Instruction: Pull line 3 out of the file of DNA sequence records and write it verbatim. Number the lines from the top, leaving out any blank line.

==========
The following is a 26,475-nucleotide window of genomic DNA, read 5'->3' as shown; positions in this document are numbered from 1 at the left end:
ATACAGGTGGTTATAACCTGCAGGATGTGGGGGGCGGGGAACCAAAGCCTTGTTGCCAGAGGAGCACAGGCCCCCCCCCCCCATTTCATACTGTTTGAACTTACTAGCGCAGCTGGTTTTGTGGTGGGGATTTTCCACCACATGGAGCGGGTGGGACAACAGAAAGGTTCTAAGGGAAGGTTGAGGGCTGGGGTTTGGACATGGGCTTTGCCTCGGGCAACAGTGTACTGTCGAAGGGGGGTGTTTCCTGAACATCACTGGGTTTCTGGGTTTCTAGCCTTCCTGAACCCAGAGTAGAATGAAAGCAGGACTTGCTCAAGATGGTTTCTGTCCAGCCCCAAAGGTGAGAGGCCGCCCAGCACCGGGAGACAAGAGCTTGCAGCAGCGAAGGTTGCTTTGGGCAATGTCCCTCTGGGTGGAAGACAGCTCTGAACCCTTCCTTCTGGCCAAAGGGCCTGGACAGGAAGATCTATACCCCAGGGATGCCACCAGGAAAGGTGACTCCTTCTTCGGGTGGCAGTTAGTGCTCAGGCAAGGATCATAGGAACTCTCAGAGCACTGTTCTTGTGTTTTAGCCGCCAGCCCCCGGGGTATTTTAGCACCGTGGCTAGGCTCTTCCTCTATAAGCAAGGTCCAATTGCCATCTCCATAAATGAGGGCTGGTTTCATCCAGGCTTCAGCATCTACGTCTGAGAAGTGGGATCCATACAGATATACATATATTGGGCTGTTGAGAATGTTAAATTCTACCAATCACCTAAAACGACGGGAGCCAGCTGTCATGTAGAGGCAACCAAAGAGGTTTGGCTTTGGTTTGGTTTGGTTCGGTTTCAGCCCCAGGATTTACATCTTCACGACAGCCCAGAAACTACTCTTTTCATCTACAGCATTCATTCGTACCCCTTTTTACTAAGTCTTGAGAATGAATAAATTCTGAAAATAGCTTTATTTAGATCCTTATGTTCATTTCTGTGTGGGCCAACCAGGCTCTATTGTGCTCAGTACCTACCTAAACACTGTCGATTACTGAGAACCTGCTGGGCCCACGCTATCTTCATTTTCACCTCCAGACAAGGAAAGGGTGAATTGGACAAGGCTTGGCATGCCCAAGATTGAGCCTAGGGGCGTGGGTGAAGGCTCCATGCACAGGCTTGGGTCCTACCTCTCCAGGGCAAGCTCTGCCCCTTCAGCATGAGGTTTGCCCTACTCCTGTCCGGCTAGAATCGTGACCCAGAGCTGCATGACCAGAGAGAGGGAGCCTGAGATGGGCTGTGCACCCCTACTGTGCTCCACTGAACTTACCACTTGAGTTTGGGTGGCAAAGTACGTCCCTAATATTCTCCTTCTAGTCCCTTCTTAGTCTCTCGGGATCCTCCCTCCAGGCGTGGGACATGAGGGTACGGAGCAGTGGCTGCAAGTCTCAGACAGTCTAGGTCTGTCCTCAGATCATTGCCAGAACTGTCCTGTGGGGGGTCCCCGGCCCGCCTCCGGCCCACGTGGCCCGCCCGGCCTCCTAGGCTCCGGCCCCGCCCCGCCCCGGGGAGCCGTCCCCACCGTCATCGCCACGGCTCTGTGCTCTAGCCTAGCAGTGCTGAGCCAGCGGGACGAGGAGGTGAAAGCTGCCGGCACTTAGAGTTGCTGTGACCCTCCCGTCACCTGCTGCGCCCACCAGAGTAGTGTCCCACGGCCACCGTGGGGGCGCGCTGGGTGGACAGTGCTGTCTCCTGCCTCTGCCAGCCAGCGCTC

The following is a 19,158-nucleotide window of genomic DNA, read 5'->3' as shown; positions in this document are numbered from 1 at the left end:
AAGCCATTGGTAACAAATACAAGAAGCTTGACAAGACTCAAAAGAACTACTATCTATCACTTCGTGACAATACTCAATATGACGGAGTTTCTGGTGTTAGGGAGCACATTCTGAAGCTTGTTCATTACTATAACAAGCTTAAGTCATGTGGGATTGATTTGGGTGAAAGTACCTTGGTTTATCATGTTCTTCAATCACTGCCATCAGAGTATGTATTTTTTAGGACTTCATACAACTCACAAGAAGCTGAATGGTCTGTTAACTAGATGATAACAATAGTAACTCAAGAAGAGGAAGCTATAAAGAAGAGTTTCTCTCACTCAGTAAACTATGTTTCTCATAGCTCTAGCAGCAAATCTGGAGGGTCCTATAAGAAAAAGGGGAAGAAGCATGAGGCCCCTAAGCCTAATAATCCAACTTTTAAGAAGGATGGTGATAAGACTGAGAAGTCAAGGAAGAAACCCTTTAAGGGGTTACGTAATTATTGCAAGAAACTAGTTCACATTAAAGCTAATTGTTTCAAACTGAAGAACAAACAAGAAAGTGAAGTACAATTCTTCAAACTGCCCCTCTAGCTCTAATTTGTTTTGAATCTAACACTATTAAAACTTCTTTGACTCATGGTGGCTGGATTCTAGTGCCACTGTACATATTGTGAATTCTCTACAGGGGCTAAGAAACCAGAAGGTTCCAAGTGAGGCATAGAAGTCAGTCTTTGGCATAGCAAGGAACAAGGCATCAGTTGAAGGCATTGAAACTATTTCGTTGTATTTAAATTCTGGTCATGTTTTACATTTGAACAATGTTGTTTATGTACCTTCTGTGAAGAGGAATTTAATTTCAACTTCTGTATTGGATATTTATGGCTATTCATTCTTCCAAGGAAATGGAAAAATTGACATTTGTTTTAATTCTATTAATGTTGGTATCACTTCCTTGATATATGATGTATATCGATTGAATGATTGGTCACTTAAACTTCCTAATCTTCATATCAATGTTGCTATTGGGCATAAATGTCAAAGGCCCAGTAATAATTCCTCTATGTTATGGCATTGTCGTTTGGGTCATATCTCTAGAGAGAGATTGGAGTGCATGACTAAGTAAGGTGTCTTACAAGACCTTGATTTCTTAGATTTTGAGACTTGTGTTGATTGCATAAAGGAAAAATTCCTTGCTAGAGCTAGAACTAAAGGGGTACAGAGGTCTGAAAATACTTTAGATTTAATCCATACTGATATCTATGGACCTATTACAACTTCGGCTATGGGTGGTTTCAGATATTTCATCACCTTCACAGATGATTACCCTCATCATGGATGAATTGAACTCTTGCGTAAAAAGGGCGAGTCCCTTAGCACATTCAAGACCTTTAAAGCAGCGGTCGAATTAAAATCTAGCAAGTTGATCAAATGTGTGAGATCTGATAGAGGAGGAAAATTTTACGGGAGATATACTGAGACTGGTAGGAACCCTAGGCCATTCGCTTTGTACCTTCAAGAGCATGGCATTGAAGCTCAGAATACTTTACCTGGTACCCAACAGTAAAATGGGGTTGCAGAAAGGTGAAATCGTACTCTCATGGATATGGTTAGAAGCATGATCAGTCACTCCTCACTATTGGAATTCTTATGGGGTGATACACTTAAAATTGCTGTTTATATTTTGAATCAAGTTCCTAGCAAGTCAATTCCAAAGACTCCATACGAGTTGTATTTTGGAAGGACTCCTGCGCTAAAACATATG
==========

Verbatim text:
The following is a 19,158-nucleotide window of genomic DNA, read 5'->3' as shown; positions in this document are numbered from 1 at the left end: